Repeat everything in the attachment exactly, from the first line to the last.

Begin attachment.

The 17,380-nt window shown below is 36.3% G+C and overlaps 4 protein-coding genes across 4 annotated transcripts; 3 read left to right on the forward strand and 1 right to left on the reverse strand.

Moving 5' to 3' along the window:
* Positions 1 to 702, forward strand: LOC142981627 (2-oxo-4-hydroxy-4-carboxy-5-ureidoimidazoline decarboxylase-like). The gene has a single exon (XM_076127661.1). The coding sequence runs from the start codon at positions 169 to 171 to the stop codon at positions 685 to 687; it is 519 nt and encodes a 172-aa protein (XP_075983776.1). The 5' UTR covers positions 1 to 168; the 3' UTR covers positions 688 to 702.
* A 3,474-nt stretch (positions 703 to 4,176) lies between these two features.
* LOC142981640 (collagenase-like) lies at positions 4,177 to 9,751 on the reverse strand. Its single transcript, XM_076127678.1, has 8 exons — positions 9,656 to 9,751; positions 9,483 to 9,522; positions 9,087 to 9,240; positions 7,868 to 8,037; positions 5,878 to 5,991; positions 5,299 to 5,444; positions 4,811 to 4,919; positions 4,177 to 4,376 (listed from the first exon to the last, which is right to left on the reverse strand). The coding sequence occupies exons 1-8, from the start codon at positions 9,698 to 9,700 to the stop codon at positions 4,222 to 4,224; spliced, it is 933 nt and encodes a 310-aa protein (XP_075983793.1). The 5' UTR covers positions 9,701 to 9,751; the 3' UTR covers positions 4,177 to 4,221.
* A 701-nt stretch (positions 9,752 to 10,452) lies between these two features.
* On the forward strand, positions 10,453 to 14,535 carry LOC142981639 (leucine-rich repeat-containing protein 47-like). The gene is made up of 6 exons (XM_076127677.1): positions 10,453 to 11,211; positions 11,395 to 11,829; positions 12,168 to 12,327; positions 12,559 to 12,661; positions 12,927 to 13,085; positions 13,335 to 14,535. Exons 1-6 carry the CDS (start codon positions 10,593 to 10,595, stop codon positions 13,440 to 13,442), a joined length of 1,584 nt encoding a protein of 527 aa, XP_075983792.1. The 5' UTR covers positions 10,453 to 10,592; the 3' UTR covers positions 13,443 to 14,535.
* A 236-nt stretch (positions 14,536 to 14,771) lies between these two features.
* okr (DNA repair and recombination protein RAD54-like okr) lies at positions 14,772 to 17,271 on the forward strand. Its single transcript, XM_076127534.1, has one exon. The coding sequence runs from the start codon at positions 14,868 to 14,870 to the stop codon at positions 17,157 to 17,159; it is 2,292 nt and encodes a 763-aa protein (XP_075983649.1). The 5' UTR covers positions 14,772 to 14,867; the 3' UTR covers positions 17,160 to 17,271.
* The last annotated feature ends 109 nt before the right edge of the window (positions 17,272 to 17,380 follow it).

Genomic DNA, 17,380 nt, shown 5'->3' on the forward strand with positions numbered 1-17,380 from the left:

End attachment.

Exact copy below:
The 17,380-nt window shown below is 36.3% G+C and overlaps 4 protein-coding genes across 4 annotated transcripts; 3 read left to right on the forward strand and 1 right to left on the reverse strand.

Moving 5' to 3' along the window:
* Positions 1 to 702, forward strand: LOC142981627 (2-oxo-4-hydroxy-4-carboxy-5-ureidoimidazoline decarboxylase-like). The gene has a single exon (XM_076127661.1). The coding sequence runs from the start codon at positions 169 to 171 to the stop codon at positions 685 to 687; it is 519 nt and encodes a 172-aa protein (XP_075983776.1). The 5' UTR covers positions 1 to 168; the 3' UTR covers positions 688 to 702.
* A 3,474-nt stretch (positions 703 to 4,176) lies between these two features.
* LOC142981640 (collagenase-like) lies at positions 4,177 to 9,751 on the reverse strand. Its single transcript, XM_076127678.1, has 8 exons — positions 9,656 to 9,751; positions 9,483 to 9,522; positions 9,087 to 9,240; positions 7,868 to 8,037; positions 5,878 to 5,991; positions 5,299 to 5,444; positions 4,811 to 4,919; positions 4,177 to 4,376 (listed from the first exon to the last, which is right to left on the reverse strand). The coding sequence occupies exons 1-8, from the start codon at positions 9,698 to 9,700 to the stop codon at positions 4,222 to 4,224; spliced, it is 933 nt and encodes a 310-aa protein (XP_075983793.1). The 5' UTR covers positions 9,701 to 9,751; the 3' UTR covers positions 4,177 to 4,221.
* A 701-nt stretch (positions 9,752 to 10,452) lies between these two features.
* On the forward strand, positions 10,453 to 14,535 carry LOC142981639 (leucine-rich repeat-containing protein 47-like). The gene is made up of 6 exons (XM_076127677.1): positions 10,453 to 11,211; positions 11,395 to 11,829; positions 12,168 to 12,327; positions 12,559 to 12,661; positions 12,927 to 13,085; positions 13,335 to 14,535. Exons 1-6 carry the CDS (start codon positions 10,593 to 10,595, stop codon positions 13,440 to 13,442), a joined length of 1,584 nt encoding a protein of 527 aa, XP_075983792.1. The 5' UTR covers positions 10,453 to 10,592; the 3' UTR covers positions 13,443 to 14,535.
* A 236-nt stretch (positions 14,536 to 14,771) lies between these two features.
* okr (DNA repair and recombination protein RAD54-like okr) lies at positions 14,772 to 17,271 on the forward strand. Its single transcript, XM_076127534.1, has one exon. The coding sequence runs from the start codon at positions 14,868 to 14,870 to the stop codon at positions 17,157 to 17,159; it is 2,292 nt and encodes a 763-aa protein (XP_075983649.1). The 5' UTR covers positions 14,772 to 14,867; the 3' UTR covers positions 17,160 to 17,271.
* The last annotated feature ends 109 nt before the right edge of the window (positions 17,272 to 17,380 follow it).

Genomic DNA, 17,380 nt, shown 5'->3' on the forward strand with positions numbered 1-17,380 from the left: